By Kim D. Bowman
The breeding of new citrus rootstocks is not an endeavor for the impatient. Two of the most popular rootstocks in Florida, US-942 and US-812, each were included in field evaluation for more than 20 years before the U.S. Department of Agriculture (USDA) released them for commercial use. In these cases, the time invested in thorough testing paid off in what became their eventual commercial value.
The time from when a cross is made until release of a new citrus rootstock from breeding programs around the world averages more than 25 years. Part of that time is the delay until the new hybrid can itself produce uniform seed which can be used to propagate large numbers of trees for field testing and then for commercial use. An even larger part of the time needed is for suitable field testing of the new hybrid rootstock under field conditions with a grafted scion.
Given the current urgency to find and commercially use better new rootstocks to battle HLB in Florida, the USDA rootstock program has implemented a SuperSour Strategy to create a broad array of hybrids likely to reconstitute the outstanding characteristics of sour orange, be tolerant to HLB, and also drastically accelerate the field testing of those hybrids in the HLB-endemic environment.
I began crosses aimed at the SuperSour Strategy in 2008, and the first SuperSour trials were planted into the field in 2011–12. At present, I have 16 replicated SuperSour field trials in Florida, including more than 350 different SuperSour rootstocks from a broad array of parental combinations. The trials range from the Indian River, to the Central Ridge, to the Southwest region near Immokalee. All make use of sweet orange scion to provide a good comparison of results among the different trials and locations. As a follow-up to outstanding performance with sweet orange, the best new rootstocks are subsequently included in trials with other commercial scions.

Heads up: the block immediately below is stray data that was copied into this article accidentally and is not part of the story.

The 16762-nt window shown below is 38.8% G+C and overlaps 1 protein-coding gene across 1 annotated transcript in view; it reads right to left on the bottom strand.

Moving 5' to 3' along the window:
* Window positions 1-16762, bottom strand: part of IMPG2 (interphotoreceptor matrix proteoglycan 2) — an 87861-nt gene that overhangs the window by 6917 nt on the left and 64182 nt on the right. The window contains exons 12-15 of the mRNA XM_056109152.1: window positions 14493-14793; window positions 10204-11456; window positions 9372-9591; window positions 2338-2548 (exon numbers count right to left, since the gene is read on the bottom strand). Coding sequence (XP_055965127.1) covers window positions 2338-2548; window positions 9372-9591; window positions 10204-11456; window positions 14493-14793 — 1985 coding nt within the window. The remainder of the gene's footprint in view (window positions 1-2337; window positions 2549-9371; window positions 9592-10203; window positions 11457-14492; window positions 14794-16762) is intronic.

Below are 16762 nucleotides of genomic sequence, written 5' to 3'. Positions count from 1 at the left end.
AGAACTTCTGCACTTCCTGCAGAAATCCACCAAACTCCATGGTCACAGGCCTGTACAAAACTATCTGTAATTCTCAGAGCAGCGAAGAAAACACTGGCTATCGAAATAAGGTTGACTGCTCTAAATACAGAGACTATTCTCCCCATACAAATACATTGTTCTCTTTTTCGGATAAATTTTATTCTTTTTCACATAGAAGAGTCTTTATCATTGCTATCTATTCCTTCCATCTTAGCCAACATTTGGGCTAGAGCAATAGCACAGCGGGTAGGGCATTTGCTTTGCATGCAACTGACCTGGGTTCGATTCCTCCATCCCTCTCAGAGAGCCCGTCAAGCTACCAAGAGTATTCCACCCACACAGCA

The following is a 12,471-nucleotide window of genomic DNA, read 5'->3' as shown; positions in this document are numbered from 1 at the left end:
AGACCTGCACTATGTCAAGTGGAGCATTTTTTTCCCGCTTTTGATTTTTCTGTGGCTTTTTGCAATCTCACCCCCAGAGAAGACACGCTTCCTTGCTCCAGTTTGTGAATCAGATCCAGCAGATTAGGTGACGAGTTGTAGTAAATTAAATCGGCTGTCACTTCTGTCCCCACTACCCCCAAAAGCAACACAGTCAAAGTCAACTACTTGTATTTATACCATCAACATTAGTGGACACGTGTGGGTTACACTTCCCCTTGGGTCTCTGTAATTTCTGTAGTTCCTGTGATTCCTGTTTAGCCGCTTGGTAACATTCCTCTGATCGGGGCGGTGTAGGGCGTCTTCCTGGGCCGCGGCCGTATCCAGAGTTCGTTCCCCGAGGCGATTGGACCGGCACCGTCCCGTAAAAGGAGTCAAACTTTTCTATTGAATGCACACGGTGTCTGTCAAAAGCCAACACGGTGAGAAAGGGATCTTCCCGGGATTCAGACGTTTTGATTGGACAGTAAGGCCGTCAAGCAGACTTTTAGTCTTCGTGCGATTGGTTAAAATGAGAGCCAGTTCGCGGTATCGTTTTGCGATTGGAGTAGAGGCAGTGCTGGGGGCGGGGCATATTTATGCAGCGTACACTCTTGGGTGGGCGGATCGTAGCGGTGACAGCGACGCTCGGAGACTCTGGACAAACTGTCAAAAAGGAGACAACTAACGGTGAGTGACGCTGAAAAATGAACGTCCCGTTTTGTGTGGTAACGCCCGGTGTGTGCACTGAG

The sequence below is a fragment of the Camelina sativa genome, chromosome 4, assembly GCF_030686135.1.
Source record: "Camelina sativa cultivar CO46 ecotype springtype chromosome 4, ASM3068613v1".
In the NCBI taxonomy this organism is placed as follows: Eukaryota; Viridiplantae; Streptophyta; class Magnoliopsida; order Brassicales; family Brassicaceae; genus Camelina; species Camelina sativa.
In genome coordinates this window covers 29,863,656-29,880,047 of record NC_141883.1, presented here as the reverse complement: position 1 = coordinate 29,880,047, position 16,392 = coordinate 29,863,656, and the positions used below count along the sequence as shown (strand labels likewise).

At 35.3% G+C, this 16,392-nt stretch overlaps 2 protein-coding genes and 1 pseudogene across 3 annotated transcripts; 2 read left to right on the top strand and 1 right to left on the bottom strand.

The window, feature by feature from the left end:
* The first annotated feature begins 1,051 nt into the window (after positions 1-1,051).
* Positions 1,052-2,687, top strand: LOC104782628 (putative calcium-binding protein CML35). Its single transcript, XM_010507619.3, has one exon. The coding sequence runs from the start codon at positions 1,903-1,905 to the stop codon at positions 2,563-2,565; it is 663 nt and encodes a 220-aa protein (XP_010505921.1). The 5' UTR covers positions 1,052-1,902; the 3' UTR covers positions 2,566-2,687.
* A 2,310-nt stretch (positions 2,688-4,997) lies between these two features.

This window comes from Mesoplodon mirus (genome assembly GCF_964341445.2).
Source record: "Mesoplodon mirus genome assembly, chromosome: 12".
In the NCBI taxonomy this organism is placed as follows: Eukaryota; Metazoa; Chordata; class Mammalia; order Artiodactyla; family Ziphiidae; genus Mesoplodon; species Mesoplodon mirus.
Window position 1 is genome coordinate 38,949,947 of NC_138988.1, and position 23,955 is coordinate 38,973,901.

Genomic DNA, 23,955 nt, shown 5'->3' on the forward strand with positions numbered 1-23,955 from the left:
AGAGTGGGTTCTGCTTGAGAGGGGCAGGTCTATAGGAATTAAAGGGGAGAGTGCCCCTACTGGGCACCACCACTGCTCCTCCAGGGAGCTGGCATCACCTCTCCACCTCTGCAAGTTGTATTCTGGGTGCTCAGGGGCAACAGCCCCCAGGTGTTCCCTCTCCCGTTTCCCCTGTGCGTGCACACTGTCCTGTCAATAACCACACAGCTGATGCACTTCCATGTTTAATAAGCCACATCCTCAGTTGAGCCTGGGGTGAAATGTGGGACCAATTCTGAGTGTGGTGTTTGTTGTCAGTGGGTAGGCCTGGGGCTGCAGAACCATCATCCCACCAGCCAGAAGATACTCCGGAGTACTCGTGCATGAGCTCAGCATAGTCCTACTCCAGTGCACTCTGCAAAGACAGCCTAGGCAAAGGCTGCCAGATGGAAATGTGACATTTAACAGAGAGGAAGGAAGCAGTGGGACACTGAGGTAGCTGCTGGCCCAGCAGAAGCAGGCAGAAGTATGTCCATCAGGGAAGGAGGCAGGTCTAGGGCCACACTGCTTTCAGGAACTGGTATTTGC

Results from the SuperSour field trials are growing rapidly, with some of the new hybrids in each trial showing performance that is superior to the standard rootstocks, including sour orange. One SuperSour trial in Fort Pierce was summarized in my presentation at the Citrus Show in January and demonstrates the promise of this approach. After four years of yield and fruit quality data from that trial, several of the new SuperSour hybrids appear outstanding, including US-1688, US-1709 and US-2338. These are on a short list for potential release in the coming year.
Comparison of results from other trials is an important part of deciding which of these new rootstocks are likely to provide the most consistent outstanding performance. Obviously, the best new rootstocks are those which demonstrate superior field performance over many years and also in many different locations. The continuation of evaluation from the multiple trials long-term is key to identifying the best new rootstocks that will provide for the reinvigoration of the citrus industry in the Indian River region and throughout Florida.
I am grateful for the broad support from citrus growers and the Citrus Research and Development Foundation and look forward to the exciting fruition of this work over the next few years.
Kim D. Bowman is a research geneticist and lead scientist at the USDA Agricultural Research Service in Fort Pierce, Florida.
Source: Indian River Citrus League, River Ramblings, May 2022
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